Having set aside the convictions of Appellant Ngeze for conspiracy to commit genocide, as well those with respect to Kangura publications under Article 6(1) for genocide and persecution (crimes against humanity), and those with respect to crimes in Gisenyi for genocide, direct and public incitement to commit genocide, extermination (crime against humanity) and persecution (crime against humanity); and having upheld his convictions for direct and public incitement to commit genocide (Kangura), genocide (aiding and abetting) and extermination (aiding and abetting), the Appeals Chamber reduced Ngeze’s sentence from life to 35 years of imprisonment.

[1] As the Appeals Chamber notes infra, other remedies are possible, such as the termination of proceedings against the accused or the award of compensation (see infra, footnote 2451).

[2] See supra XVII.A.

[3] The Prosecutor v. Sefer Halilović, Case No. IT-01-48-A, Decision on Defence Motion for Prompt Scheduling of Appeal Hearing, 27 October 2006 (“Halilović Decision”), para. 17.

[4] Halilović Decision, para. 17; The Prosecutor v. Édouard Karemera et al., Case No. ICTR-98-44-AR73, Decision on Prosecutor’s Interlocutory Appeal against Trial Chamber III Decision of 8 October 2003 Denying Leave to File an Amended Indictment, 19 December 2003, para. 14; The Prosecutor v. Milan Kovačević, Case No. IT-97-24-AR73, Decision Stating Reasons for Appeals Chamber’s Order of 29 May 1998, 2 July 1998, para. 28. See also The Prosecutor v. André Rwamakuba, Case No. ICTR-98-44C-PT, Decision on Defence Motion for Stay of Proceedings, 3 June 2005, paras. 19 et seq.

[5] The Prosecutor v. Prosper Mugiraneza, Case No. ICTR-99-50-AR73, Decision on Prosper Mugiraneza’s Interlocutory Appeal from Trial Chamber II Decision of 2 October 2003 Denying the Motion to Dismiss the Indictment, Demand Speedy Trial and for Appropriate Relief, 27 February 2004.

[6] See Laurent Semanza v. The Prosecutor, Case No. ICTR-97-20-A, Decision, 31 May 2000, point 6 of the Disposition:

DECIDES that for the violation of his rights, the Appellant is entitled to a remedy which shall be given when judgement is rendered by the Trial Chamber, as follows:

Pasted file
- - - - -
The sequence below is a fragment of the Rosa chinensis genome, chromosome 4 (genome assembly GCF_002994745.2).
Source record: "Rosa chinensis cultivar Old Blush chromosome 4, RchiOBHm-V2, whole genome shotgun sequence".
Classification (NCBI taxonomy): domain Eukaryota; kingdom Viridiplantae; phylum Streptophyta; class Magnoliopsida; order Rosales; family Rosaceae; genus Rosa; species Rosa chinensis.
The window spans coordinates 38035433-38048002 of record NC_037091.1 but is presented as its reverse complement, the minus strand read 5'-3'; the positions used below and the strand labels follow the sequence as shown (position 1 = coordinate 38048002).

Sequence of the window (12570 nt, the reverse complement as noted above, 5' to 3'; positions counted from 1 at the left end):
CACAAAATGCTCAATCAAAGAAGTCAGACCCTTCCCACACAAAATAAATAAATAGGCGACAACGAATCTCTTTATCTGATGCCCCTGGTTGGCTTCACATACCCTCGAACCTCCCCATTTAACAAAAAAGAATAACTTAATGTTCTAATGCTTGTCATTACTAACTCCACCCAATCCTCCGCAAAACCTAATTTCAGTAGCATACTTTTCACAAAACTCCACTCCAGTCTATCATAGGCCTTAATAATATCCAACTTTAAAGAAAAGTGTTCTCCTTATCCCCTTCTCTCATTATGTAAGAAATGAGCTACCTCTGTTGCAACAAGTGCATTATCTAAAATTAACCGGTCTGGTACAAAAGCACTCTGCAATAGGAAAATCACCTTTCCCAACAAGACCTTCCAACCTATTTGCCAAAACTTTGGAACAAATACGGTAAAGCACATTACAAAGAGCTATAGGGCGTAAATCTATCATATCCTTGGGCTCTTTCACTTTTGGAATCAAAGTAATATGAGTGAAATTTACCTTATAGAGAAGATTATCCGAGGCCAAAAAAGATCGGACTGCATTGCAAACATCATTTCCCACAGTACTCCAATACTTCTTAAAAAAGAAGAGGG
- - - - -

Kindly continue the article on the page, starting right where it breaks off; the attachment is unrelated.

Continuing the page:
(a)        If he is found not guilty, the Appellant shall be entitled to financial compensation;

(b)        If he is found guilty, the Appellant’s sentence shall be reduced to take into account the violation of his rights, pursuant to Article 23 of the Statute.

[7] Judgement, para. 1107.

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Notion(s) Filing Case
Appeal Judgement - 28.11.2007 NAHIMANA et al. (Media case)
(ICTR-99-52-A)

1108. The Appeals Chamber notes that, in general, the Tribunal and the ICTY do not accord great weight to the family situation of the accused, given the gravity of the crimes committed.[1] Therefore, even if the Trial Chamber had erred, such error could not have had any impact in this particular case, given the gravity of the crimes committed by the Appellant and the absence of exceptional family circumstances. […]

[1] Jokić Appeal Judgement, para. 62; Kunarac et al. Appeal Judgement, para. 413; Jelisić Trial Judgement, para. 124; Furundžija Trial Judgement, para. 284.

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Notion(s) Filing Case
Judgement on Sentencing Appeal - 30.08.2005 JOKIĆ Miodrag
(IT-01-42/1-A)

47. The Appeals Chamber recalls that Trial Chambers are “required as a matter of law to take account of mitigating circumstances”.[1] The Appeals Chamber is not satisfied that the Trial Chamber wrongly departed from the “balance of probabilities” standard set out in the Čelebići Appeal Judgement. Having recalled the standard in question, the Trial Chamber stated that, in cases of plea agreements, it would primarily rely on the mitigating factors agreed to by the parties. In other words, the Trial Chamber logically relieved the Appellant from discharging the burden of establishing mitigating circumstances on the balance of probabilities with respect to those mitigating circumstances agreed upon by the parties. […]

[1] Serushago Sentencing Appeal Judgement, para. 22. See also Musema Appeal Judgement, para. 395.

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Judgement on Sentencing Appeal - 30.08.2005 JOKIĆ Miodrag
(IT-01-42/1-A)

54. The Appellant further submits that post-conflict conduct is a “separate and distinct mitigating circumstance” that should not be “commingled with remorse”.[1] In his view, the negotiated ceasefire and his political activities in the New Democratic Party should be characterised as steps taken by the Appellant “to improve the situation and alleviate suffering”, which is a mitigating circumstance “separate and distinct from remorse”.[2] He adds that to consider these factors “as remorse is an abuse of discretion which creates an injustice to the Appellant.”[3] The Appeals Chamber finds that this argument, advanced by the Appellant for the first time in his Brief in Reply, amounts to a new allegation. Nonetheless, the Appeals Chamber decides to exercise its discretionary power to briefly address the Appellant’s new argument. The Trial Chamber took the Appellant’s post-conflict conduct into account as a factor in mitigation[4] and considered it in its final determination, when it found that the Appellant’s remorse was a relevant mitigating circumstance “also shown by the conduct concomitant and posterior to the committed crimes.”[5] The Appeals Chamber finds that it was within the discretion of the Trial Chamber to consider the Appellant’s post-conflict conduct as an expression of his sincere remorse, instead of assessing his post-conflict conduct as a distinct mitigating circumstance. The Trial Chamber did not err in this respect.

[1] Brief in Reply, para. 19.

[2] Ibid.

[3] Ibid.

[4] Sentencing Judgement, paras 90-92.

[5] Ibid., para. 103.

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Appeal Judgement - 09.07.2004 NIYITEGEKA Eliézer